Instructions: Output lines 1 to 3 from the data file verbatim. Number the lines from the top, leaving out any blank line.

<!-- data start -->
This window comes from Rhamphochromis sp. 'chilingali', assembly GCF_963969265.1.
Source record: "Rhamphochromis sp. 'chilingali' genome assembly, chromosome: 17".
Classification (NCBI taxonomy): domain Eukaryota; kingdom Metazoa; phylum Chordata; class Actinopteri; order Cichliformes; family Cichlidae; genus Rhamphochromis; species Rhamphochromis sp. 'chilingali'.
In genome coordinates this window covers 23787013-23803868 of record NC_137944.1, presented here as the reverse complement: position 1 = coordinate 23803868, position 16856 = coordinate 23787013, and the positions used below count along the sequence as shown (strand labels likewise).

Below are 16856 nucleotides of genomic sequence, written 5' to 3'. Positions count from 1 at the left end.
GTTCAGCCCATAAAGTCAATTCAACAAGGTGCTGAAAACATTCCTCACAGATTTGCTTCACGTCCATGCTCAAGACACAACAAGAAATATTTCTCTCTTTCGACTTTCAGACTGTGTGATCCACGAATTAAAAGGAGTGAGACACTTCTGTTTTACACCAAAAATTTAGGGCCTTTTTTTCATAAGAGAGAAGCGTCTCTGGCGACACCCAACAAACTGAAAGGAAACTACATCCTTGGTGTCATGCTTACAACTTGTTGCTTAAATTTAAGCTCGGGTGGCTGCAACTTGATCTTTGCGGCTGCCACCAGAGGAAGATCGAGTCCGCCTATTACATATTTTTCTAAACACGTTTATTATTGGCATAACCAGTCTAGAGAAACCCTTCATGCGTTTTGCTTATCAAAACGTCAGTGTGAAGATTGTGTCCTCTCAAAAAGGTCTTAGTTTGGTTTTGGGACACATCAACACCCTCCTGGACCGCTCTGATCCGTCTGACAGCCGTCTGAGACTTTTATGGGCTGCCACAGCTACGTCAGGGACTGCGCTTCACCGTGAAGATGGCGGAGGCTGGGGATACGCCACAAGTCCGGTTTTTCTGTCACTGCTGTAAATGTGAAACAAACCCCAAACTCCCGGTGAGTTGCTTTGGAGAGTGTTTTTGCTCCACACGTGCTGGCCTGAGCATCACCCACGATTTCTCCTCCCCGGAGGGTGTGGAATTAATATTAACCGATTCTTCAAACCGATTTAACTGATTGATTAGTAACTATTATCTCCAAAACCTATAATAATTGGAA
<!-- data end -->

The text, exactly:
This window comes from Rhamphochromis sp. 'chilingali', assembly GCF_963969265.1.
Source record: "Rhamphochromis sp. 'chilingali' genome assembly, chromosome: 17".
Classification (NCBI taxonomy): domain Eukaryota; kingdom Metazoa; phylum Chordata; class Actinopteri; order Cichliformes; family Cichlidae; genus Rhamphochromis; species Rhamphochromis sp. 'chilingali'.